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0

The easiest way in bash to print matching dot files, ignoring . and .. is: $ GLOBIGNORE=/+/ $ printf '%s\n' * To test: $ cd tmp; mkdir empty; cd empty; touch {,.}{a..h} $ GLOBIGNORE=/+/ $ ls * a .a b .b c .c d .d e .e f .f g .g h .h It printed all files with dots or not, with the notable exception of . and ... Your example will ...


29

There are two problems with your example. The primary one is that you're assuming that regular expressions work the same as glob patterns in that * is a wildcard meaning "any sequence of characters." In regular expressions, * means "any number of the previous atom" instead, so fil* means f followed by i followed by zero or more l characters. You need to say ...


1

* is a glob that is expanded by the shell. By default shells don't include files whose name starts with a . (called hidden files or dotfiles) unless the leading . is entered literally. * or [.]* or ?* or *.* or dir/* will not include dotfiles. .* or dir/.* will. So you could do: mv -- * .* /dest/ however some shells including bash (but not zsh, mksh ...


0

This problem is caused by bugs in the "bash-completion" package. When the package is not installed bash does it's default completion, this is a pretty good generalised file name completion engine. The "bash-completion" package is supposed to look at the rest of the line and be "smart" about the lists it generates. However, it's unable to duplicate the ...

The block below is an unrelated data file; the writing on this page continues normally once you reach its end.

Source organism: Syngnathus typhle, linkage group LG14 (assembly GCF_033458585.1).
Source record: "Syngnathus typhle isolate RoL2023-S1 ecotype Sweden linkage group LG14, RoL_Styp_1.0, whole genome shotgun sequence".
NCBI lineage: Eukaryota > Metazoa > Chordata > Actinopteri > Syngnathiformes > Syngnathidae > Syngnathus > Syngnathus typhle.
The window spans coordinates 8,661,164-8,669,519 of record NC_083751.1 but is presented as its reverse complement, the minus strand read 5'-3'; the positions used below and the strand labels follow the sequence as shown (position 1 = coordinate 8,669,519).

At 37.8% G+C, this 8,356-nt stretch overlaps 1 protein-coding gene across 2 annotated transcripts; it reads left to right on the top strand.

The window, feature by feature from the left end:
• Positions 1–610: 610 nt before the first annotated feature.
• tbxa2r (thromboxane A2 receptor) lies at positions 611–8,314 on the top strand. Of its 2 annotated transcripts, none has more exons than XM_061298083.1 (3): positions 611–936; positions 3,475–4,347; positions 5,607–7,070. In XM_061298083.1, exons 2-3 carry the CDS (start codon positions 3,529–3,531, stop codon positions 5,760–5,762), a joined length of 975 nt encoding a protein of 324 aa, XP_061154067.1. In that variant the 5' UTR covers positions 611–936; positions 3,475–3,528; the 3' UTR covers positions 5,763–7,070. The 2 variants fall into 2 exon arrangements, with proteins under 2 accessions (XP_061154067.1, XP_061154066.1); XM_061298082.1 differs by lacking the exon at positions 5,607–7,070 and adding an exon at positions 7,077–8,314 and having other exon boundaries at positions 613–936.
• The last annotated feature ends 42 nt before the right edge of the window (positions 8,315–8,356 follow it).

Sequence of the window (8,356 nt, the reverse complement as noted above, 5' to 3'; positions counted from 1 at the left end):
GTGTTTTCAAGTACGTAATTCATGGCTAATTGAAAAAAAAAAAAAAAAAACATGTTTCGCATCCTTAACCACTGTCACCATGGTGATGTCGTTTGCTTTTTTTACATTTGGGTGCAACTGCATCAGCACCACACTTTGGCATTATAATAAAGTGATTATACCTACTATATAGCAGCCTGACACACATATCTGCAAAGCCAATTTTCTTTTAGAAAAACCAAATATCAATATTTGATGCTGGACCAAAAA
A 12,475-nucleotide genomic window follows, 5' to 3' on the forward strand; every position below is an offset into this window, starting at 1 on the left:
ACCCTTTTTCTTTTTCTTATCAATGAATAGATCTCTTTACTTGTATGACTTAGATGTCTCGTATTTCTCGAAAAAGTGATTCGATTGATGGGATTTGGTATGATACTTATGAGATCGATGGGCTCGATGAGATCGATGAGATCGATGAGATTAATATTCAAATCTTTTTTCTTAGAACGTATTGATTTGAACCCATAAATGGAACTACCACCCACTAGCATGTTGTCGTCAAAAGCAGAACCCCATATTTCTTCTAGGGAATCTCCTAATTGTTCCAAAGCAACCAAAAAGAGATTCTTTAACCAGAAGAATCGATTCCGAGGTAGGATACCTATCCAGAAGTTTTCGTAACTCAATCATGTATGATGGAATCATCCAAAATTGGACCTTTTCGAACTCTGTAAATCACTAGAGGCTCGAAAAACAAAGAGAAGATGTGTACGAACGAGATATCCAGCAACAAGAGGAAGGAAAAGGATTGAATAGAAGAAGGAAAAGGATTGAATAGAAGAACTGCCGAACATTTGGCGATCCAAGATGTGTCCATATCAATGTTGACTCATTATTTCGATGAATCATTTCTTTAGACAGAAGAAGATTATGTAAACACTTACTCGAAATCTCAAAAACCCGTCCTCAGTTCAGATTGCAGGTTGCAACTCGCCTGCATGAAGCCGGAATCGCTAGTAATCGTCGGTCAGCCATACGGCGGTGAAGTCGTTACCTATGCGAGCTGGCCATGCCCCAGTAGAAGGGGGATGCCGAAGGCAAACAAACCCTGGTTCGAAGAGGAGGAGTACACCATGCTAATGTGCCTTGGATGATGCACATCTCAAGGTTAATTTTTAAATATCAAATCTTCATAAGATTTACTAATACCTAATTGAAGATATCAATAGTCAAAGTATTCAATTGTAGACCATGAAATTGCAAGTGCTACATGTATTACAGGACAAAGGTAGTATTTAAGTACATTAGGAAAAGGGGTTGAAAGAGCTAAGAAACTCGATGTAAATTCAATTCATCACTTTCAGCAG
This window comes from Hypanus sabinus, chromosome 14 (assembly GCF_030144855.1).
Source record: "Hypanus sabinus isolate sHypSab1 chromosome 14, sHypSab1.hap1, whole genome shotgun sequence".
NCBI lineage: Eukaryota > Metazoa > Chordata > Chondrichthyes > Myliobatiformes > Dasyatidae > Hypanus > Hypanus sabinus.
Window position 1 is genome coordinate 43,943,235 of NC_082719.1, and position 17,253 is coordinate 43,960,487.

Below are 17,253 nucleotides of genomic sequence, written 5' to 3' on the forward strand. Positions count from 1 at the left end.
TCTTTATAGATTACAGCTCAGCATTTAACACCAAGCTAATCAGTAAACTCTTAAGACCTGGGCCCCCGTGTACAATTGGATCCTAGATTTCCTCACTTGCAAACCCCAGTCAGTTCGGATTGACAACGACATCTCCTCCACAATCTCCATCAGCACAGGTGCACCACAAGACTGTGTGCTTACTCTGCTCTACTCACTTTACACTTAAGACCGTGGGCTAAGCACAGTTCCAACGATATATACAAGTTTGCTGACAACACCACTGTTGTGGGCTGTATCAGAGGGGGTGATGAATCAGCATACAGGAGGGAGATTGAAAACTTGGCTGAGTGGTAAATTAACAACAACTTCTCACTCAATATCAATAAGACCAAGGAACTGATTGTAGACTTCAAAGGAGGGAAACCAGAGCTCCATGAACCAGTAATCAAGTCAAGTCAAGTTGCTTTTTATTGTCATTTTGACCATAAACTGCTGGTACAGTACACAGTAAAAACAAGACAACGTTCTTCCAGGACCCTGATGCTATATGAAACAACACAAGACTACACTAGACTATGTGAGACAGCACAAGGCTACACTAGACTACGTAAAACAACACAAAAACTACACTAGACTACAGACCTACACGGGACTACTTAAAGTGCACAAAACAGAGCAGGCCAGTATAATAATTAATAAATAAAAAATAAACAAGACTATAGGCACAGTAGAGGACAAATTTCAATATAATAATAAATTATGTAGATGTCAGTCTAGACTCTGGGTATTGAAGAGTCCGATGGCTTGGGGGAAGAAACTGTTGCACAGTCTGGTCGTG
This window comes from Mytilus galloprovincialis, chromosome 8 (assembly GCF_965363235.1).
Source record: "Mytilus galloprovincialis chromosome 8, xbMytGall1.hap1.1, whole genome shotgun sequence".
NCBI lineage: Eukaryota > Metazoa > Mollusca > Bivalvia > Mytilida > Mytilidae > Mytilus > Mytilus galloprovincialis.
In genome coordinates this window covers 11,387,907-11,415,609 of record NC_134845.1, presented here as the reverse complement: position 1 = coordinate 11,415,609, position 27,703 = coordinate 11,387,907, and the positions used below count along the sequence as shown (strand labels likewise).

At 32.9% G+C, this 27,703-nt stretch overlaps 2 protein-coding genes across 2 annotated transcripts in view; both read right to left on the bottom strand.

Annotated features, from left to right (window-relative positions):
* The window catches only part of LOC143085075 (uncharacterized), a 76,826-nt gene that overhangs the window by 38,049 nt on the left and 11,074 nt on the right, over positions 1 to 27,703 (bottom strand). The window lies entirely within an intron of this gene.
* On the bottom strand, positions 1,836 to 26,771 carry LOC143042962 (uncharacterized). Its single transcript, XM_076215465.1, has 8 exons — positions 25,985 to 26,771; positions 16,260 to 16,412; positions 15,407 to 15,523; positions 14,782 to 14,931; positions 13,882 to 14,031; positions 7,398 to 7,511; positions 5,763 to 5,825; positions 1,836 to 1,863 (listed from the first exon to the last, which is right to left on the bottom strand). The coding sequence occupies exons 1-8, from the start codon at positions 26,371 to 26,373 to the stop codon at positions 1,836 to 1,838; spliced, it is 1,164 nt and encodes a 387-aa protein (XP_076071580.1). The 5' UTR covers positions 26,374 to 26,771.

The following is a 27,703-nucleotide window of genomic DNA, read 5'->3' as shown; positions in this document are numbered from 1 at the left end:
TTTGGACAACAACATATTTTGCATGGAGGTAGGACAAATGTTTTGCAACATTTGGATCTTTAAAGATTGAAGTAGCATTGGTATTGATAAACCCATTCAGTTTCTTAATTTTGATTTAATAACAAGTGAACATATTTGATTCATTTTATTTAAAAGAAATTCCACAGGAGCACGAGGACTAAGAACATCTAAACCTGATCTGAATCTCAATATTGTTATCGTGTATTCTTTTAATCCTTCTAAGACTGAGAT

4

? is special (being used by both glob and history expansion, see zshexpn(1)), and thus requires escaping, but otherwise can be used as an alias, though probably should not be, given that it is special. % alias \?='echo hi' % ? hi


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Short reason: the string ./.ignoramus is not matching .ignoramus. Short solution: use GLOBIGNORE=*ignoramus (also read detail at the end). $ GLOBIGNORE=*ignoramus $ ls .* | grep ignor ### empty $ ls ./.* | grep ignor ### also empty The asterisk will match anything (even an slash / before the name). Of course, that will also ...


4

The $GLOBIGNORE setting is processed by the shell when it expands the wildcard in your command line. In your first case, the shell first expands .* to .ignoramus, which is matched by $GLOBIGNORE, so it is not included in the names passed to ls. In your second case, the shell expands ./.* to ./.ignoramus, which is not matched by $GLOBIGNORE. If you set ...


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No, it isn't dangerous. The extglob option doesn't increase the risk of accidentally causing damage. The only reason it isn't enabled by default is for backward compatibility with previous versions of bash, and even then, the cases where it breaks compatibility are pretty far-fetched, because most of what extglob enables is a syntax error if it isn't set due ...


2

Try using arrays for your exclusions, and expand them into --exclude-dir and --exclude options. e.g. in your ~/.codesearch_config script (presumably this is sourced by your main script?): #! /bin/bash # temporary array variables declare -a __exclude_directories declare -a __exclude_files if [[ "$PWD" == "$HOME/project"* ]]; then ...



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